The resolution was explained by Representative Tonucci of the 104th.

DEPUTY SPEAKER HYSLOP IN THE CHAIR

The resolution was discussed by Representatives Donovan of the 84th and Caruso of the 126th who moved that when the vote be taken it be taken by roll call.

Representative Caruso of the 126th appealed the ruling of the Chair.

Representative Ward of the 86th raised a Point of Order regarding the appeal of the ruling of the Chair.

The Speaker ruled the Point of Order was well taken.

Representative Thompson of the 13th seconded the appeal.

The Speaker ordered the vote be taken by roll call at 4: 38 p. m.

The following is the result of the vote:

Total Number Voting 130
Necessary to Sustain the Ruling of the Chair 66
Those voting Yea 107
Those voting Nay 23
Those absent and not voting 21

On a roll call vote the Ruling of the Chair was sustained.

The following is the roll call vote:

Y

   

ABRAMS

Y

   

KERENSKY

Y

   

TONUCCI

Y

   

HETHERINGTON

Y

   

ALTOBELLO

   

X

KIRKLEY-BEY

Y

   

TRUGLIA

Y

   

HOVEY

Y

   

AMANN

Y

   

LAWLOR

Y

   

VILLANO

Y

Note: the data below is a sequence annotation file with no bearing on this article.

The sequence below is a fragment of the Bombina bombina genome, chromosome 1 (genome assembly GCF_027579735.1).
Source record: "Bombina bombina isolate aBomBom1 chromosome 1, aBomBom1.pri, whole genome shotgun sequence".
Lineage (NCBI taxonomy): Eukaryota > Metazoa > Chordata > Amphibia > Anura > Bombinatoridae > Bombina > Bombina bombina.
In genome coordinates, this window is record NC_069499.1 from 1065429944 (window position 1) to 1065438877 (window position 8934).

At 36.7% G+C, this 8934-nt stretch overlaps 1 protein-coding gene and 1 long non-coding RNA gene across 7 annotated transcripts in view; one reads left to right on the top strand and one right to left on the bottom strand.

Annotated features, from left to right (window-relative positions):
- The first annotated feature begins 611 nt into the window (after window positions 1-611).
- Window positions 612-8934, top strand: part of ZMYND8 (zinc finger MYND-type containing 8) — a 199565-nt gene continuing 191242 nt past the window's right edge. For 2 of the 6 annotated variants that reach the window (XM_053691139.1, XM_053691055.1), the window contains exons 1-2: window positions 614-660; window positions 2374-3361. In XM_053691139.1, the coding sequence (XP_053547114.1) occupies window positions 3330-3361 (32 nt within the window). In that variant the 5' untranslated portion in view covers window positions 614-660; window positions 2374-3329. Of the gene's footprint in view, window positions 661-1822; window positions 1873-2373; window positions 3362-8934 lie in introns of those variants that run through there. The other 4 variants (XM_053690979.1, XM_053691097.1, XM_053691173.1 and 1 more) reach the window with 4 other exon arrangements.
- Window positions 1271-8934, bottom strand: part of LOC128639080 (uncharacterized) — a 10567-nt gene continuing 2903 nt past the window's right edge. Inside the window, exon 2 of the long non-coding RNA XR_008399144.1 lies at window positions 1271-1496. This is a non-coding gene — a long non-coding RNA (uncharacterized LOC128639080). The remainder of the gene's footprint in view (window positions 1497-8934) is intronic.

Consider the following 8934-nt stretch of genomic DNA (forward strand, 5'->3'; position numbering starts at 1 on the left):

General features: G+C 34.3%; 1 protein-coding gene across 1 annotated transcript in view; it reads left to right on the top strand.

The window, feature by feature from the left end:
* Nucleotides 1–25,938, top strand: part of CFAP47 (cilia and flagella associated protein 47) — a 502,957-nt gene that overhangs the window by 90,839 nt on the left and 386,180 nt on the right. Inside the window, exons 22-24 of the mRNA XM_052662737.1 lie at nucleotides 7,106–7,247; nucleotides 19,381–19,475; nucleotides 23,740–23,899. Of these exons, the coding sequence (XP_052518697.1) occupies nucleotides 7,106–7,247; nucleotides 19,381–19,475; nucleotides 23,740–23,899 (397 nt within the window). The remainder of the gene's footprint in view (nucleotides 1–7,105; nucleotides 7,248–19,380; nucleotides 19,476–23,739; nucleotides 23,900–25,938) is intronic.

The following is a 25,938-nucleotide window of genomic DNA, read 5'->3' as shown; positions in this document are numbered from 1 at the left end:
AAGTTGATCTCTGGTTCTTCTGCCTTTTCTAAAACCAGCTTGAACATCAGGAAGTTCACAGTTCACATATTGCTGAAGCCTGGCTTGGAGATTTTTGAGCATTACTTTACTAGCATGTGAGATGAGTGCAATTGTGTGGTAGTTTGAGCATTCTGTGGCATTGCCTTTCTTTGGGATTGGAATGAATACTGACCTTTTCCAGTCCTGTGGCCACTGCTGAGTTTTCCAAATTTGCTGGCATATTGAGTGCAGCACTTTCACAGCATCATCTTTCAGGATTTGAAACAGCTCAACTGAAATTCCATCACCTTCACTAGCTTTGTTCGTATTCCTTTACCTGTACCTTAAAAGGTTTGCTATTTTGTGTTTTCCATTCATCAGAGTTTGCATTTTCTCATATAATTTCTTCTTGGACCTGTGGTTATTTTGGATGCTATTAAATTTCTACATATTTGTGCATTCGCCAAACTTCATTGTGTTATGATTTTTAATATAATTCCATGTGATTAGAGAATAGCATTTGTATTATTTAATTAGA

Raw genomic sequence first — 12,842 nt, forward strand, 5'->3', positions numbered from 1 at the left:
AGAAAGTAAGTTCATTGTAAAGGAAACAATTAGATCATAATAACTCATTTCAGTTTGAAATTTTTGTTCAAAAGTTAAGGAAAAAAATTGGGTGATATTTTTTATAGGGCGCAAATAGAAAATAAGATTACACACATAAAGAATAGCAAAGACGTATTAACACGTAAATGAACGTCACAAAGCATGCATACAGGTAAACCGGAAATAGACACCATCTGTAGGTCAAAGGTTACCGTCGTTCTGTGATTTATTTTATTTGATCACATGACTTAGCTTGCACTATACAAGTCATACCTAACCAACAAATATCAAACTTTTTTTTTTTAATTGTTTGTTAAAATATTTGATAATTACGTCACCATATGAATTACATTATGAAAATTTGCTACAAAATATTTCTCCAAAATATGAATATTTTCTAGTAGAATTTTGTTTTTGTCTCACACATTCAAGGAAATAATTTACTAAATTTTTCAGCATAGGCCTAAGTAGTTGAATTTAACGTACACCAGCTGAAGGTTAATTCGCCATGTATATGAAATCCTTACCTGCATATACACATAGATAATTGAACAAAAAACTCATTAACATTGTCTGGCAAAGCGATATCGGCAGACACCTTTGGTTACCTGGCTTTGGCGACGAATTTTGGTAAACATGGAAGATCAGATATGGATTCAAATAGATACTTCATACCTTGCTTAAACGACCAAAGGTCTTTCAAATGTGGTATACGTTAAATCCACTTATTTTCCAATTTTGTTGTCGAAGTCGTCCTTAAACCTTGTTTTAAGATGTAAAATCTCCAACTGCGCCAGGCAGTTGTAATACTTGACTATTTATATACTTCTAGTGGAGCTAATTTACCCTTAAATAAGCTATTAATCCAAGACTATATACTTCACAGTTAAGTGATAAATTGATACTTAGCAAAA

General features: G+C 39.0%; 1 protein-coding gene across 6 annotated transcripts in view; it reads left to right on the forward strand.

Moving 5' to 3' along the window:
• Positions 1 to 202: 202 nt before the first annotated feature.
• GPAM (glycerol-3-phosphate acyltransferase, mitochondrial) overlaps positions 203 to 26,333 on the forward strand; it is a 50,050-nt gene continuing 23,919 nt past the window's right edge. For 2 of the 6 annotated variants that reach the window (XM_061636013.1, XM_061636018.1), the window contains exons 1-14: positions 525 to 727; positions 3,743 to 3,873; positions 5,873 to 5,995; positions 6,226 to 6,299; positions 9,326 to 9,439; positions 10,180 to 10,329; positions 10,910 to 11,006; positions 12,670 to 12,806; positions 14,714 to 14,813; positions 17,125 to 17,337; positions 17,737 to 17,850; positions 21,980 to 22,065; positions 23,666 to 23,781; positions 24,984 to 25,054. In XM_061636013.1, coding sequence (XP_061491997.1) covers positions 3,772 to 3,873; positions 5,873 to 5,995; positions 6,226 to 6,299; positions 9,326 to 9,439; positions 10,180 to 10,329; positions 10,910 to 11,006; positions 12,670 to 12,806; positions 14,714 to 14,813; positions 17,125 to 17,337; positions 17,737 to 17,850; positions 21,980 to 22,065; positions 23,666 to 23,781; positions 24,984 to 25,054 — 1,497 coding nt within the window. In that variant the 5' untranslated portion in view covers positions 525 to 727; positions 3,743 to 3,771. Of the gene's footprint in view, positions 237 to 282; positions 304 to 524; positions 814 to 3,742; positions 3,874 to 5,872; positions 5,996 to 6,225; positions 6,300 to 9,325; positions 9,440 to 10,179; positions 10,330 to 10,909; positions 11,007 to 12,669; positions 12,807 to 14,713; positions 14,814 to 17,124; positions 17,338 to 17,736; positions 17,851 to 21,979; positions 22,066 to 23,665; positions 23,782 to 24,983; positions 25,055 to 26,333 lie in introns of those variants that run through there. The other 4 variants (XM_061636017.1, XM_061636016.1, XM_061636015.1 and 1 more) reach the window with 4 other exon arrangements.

KALINOWSKI

Y

   

BACKER

Y

   

LEONE

 

N

 

WALKER

Y

   

KLARIDES

 

N

 

BARRY

Y

   

LEWIS

Y

   

WALLACE

Y

   

LABRIOLA

   

X

BEAMON

Y

   

MALONE

   

X

WIDLITZ

Y

   

METZ

   

X

BERGER

Y

   

MANN

 

N

 

WILBER

Y

   

MILLER

Y

   

BOUKUS

 

N

 

MANTILLA

 

N

 

WILLIS

Y

   

MINER

 

N

 

CANDELARIA

Y

   

MARTINEZ, L.

   

X

ZALASKI

Y

   

NOUJAIM

   

X

CARDIN

Y

   

MAZUREK

       

Y

   

O'NEILL

 

N

 

CARTER

Y

   

MCCLUSKEY

           

X

PETERS

 

N

 

CARUSO

Y

   

MCMAHON

Y

   

ADINOLFI

Y

   

PISCOPO

Y

   

CHRIST

 

N

 

MEGNA

Y

   

BACCHIOCHI

Y

   

POWERS

Y

   

COCCO

Y

   

MERRILL

Y

   

BELDEN

Y

   

ROWE

   

X

CONWAY

Y

   

MICHELE

Y

   

BERNHARD

Y

   

RUWET

Y

   

DARGAN

Y

   

MIKUTEL

Y

   

BIELAWA

Y

   

RYAN, J.

Y

   

DAVIS

   

X

MOUKAWSHER

Y

   

BOUCHER

Y

   

SAWYER

   

X

DIAMANTIS

Y

   

MUSHINSKY

Y

   

CAFERO

   

X

SCRIBNER

Y

   

DILLON

Y

   

NAFIS

Y

   

CARON

Y

   

SHERER

 

N

 

DONOVAN

Y

   

NARDELLO

Y

   

CARSON

Y

   

STONE, J.

Y

   

DOYLE

 

N

 

O'BRIEN

Y

   

CHAPIN

Y

   

STRIPP

Y

   

DUFF

Y

   

O'CONNOR

Y

   

COLLINS

 

N

 

TERCYAK

Y

   

DYSON

Y

   

OLSON

Y

   

CONGDON

Y

   

TYMNIAK

   

X

ESPOSITO

Y

   

ORANGE

Y

   

D'AMELIO

 

N

 

URBAN

Y

   

FELTMAN

Y

   

OREFICE

Y

   

DELGOBBO

Y

   

WARD

   

X

FLEISCHMANN

 

N

 

O'ROURKE

   

X

DICKMAN

Y

   

WASSERMAN

Y

   

FONTANA

Y

   

PANARONI

Y

   

FAHRBACH

   

X

WINKLER

   

X

FOX

Y

   

PAWELKIEWICZ

Y

   

FARR

Y

   

WITKOS

   

X

GERAGOSIAN

 

N

 

REINOSO

Y

   

FERRARI

       
 

N

 

GIANNAROS

Y

   

ROY

Y

   

FLAHERTY, B.

       

Y